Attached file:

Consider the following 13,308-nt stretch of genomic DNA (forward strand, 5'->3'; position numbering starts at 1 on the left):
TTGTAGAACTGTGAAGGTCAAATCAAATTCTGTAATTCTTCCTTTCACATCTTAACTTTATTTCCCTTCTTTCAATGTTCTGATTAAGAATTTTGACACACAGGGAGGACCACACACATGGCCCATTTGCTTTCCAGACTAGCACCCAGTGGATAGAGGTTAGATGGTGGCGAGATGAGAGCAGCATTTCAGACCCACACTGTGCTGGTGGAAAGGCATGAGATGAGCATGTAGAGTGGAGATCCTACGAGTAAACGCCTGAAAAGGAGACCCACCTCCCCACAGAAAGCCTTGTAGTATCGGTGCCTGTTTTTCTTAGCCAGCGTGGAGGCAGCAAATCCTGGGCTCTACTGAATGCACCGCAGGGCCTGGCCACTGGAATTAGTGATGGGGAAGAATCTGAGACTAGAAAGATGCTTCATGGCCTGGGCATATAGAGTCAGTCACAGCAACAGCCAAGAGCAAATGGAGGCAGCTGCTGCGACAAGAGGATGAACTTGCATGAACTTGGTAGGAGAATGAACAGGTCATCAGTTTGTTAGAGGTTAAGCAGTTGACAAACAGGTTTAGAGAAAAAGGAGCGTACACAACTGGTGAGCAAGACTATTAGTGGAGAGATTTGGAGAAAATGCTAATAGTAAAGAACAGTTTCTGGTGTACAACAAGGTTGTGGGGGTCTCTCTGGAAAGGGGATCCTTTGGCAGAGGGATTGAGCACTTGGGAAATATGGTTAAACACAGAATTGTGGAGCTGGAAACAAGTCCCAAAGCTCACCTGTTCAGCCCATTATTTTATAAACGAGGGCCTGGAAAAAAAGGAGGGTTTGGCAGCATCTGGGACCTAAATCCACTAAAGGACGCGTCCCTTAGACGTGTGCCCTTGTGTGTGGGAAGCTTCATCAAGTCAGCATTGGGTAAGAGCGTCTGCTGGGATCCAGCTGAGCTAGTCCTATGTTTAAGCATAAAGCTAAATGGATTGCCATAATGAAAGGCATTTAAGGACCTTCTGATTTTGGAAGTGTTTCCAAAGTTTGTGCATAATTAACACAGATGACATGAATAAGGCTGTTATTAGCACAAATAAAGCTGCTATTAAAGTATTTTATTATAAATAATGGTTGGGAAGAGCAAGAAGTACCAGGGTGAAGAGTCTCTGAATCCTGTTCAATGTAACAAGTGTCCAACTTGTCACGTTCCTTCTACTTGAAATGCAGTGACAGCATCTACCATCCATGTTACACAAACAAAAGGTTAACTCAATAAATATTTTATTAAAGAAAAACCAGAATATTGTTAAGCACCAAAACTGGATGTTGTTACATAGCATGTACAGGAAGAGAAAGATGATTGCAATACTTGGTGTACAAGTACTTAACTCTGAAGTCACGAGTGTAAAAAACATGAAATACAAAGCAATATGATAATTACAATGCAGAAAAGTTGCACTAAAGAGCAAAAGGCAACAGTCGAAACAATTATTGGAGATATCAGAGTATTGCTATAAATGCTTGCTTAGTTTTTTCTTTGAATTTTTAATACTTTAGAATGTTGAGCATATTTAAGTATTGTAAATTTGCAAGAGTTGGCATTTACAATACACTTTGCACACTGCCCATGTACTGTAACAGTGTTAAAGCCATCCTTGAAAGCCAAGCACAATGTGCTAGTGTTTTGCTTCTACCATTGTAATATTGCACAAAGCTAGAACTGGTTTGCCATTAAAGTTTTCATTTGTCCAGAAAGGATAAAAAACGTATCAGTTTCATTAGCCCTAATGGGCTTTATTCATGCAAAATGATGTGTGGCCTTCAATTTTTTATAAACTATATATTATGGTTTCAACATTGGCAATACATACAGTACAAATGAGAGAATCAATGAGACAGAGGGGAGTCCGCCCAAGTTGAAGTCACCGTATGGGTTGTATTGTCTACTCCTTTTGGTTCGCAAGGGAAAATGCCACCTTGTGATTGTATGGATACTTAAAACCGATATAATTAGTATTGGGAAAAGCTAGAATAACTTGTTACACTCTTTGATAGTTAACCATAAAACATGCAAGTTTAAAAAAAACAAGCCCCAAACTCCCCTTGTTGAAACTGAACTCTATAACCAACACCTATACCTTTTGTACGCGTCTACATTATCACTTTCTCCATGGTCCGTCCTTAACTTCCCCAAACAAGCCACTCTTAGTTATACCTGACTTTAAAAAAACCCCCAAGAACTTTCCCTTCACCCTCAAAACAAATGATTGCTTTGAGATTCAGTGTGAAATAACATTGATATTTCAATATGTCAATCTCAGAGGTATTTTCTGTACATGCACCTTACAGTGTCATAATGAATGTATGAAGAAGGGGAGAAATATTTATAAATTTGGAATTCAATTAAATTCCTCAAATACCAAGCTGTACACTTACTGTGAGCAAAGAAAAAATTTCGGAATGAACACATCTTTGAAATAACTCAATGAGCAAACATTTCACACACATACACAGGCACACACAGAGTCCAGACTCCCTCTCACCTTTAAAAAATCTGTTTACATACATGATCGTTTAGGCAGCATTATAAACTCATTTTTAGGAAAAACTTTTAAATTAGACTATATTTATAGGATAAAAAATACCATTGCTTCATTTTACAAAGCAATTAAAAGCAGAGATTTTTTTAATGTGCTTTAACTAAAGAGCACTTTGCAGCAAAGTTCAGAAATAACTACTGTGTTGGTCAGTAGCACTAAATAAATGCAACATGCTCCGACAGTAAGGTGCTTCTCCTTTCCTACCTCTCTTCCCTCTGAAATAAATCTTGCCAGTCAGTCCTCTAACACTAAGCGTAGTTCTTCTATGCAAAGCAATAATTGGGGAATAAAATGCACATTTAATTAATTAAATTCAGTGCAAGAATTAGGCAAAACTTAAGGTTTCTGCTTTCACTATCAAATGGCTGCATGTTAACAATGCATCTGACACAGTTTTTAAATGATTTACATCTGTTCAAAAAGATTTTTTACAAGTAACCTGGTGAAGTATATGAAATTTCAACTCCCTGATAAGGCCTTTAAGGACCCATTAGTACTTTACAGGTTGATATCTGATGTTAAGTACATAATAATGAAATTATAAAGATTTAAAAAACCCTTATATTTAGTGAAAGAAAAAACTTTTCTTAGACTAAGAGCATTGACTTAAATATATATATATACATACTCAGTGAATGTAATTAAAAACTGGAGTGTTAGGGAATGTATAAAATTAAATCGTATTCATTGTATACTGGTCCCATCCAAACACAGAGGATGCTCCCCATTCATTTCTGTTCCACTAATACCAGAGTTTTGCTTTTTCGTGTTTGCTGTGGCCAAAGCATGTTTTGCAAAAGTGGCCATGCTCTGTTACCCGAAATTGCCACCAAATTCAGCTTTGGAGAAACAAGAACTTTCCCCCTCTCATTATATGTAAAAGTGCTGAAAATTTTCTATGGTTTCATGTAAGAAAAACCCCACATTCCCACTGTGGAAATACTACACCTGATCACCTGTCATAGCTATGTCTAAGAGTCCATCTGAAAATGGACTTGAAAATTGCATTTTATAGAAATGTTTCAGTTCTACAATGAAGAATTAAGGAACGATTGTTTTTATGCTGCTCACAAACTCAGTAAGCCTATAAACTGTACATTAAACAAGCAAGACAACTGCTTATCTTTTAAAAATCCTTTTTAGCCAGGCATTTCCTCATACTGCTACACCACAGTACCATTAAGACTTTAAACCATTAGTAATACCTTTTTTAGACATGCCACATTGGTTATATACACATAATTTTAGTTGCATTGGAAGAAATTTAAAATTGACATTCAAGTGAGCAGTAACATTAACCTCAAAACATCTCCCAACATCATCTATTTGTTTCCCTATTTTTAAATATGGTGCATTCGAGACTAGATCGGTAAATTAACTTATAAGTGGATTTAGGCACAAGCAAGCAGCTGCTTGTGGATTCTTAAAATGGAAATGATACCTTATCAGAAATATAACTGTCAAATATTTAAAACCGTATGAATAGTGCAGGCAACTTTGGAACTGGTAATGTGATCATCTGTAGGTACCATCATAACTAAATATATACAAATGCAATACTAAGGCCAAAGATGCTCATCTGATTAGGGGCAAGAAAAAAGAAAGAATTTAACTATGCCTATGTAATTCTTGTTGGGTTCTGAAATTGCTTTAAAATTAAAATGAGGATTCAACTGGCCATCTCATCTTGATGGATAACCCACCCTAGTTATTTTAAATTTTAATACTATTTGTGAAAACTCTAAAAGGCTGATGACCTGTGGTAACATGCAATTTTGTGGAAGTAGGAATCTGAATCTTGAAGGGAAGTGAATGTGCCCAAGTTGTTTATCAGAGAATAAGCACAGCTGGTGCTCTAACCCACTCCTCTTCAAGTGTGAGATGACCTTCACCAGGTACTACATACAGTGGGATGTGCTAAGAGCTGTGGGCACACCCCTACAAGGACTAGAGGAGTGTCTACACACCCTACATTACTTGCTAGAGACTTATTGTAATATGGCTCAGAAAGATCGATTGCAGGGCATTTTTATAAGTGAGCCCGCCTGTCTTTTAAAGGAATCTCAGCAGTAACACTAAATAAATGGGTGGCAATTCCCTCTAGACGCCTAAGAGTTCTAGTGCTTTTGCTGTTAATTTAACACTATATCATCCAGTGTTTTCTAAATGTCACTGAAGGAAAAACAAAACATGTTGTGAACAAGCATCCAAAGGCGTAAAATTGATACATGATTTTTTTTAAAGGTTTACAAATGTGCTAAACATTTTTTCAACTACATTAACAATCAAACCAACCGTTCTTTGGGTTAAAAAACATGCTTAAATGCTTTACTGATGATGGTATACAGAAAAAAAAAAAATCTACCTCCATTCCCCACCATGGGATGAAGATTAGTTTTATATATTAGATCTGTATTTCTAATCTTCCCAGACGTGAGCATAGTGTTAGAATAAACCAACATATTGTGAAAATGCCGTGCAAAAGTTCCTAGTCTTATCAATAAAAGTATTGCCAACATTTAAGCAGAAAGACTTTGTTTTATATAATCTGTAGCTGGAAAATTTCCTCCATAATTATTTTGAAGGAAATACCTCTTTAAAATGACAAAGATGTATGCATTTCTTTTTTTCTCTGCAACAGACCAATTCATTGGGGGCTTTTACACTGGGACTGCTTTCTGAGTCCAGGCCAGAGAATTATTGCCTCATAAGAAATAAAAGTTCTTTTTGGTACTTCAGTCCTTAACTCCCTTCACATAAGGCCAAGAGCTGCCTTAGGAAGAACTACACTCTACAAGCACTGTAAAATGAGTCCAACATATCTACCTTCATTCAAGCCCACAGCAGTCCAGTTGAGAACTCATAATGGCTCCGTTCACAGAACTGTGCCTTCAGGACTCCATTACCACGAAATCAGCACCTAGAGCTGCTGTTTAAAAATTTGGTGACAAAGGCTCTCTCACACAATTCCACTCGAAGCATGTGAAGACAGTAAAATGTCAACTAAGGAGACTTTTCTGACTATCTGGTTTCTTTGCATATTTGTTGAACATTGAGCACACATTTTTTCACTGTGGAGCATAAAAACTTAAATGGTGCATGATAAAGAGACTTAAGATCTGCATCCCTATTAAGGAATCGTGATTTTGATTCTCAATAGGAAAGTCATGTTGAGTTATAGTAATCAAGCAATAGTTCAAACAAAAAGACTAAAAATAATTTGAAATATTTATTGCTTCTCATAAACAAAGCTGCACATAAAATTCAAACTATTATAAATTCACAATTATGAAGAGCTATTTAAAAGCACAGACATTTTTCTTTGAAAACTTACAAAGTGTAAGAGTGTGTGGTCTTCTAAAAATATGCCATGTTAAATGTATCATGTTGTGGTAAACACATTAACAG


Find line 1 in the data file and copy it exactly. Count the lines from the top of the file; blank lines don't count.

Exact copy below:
Consider the following 13,308-nt stretch of genomic DNA (forward strand, 5'->3'; position numbering starts at 1 on the left):